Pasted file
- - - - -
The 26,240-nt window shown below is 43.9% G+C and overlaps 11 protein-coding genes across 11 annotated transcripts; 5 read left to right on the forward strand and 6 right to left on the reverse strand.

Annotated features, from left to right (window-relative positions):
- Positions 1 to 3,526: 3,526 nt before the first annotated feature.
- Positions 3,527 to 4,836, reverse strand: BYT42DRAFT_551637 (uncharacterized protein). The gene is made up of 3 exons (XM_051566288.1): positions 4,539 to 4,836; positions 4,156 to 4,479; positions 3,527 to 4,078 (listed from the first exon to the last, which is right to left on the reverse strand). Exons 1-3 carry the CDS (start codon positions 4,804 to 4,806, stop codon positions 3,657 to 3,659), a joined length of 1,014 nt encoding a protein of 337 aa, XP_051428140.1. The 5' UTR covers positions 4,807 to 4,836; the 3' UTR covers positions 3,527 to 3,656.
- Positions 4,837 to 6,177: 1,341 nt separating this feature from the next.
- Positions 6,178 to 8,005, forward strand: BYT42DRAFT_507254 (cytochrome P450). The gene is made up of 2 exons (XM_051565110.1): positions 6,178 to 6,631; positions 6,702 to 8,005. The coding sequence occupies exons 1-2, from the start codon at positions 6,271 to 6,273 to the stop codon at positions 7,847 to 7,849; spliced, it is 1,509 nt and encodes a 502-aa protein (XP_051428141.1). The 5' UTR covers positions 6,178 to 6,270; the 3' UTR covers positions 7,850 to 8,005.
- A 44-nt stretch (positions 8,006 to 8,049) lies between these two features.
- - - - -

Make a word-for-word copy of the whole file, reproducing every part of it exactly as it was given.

The 26,240-nt window shown below is 43.9% G+C and overlaps 11 protein-coding genes across 11 annotated transcripts; 5 read left to right on the forward strand and 6 right to left on the reverse strand.

Annotated features, from left to right (window-relative positions):
- Positions 1 to 3,526: 3,526 nt before the first annotated feature.
- Positions 3,527 to 4,836, reverse strand: BYT42DRAFT_551637 (uncharacterized protein). The gene is made up of 3 exons (XM_051566288.1): positions 4,539 to 4,836; positions 4,156 to 4,479; positions 3,527 to 4,078 (listed from the first exon to the last, which is right to left on the reverse strand). Exons 1-3 carry the CDS (start codon positions 4,804 to 4,806, stop codon positions 3,657 to 3,659), a joined length of 1,014 nt encoding a protein of 337 aa, XP_051428140.1. The 5' UTR covers positions 4,807 to 4,836; the 3' UTR covers positions 3,527 to 3,656.
- Positions 4,837 to 6,177: 1,341 nt separating this feature from the next.
- Positions 6,178 to 8,005, forward strand: BYT42DRAFT_507254 (cytochrome P450). The gene is made up of 2 exons (XM_051565110.1): positions 6,178 to 6,631; positions 6,702 to 8,005. The coding sequence occupies exons 1-2, from the start codon at positions 6,271 to 6,273 to the stop codon at positions 7,847 to 7,849; spliced, it is 1,509 nt and encodes a 502-aa protein (XP_051428141.1). The 5' UTR covers positions 6,178 to 6,270; the 3' UTR covers positions 7,850 to 8,005.
- A 44-nt stretch (positions 8,006 to 8,049) lies between these two features.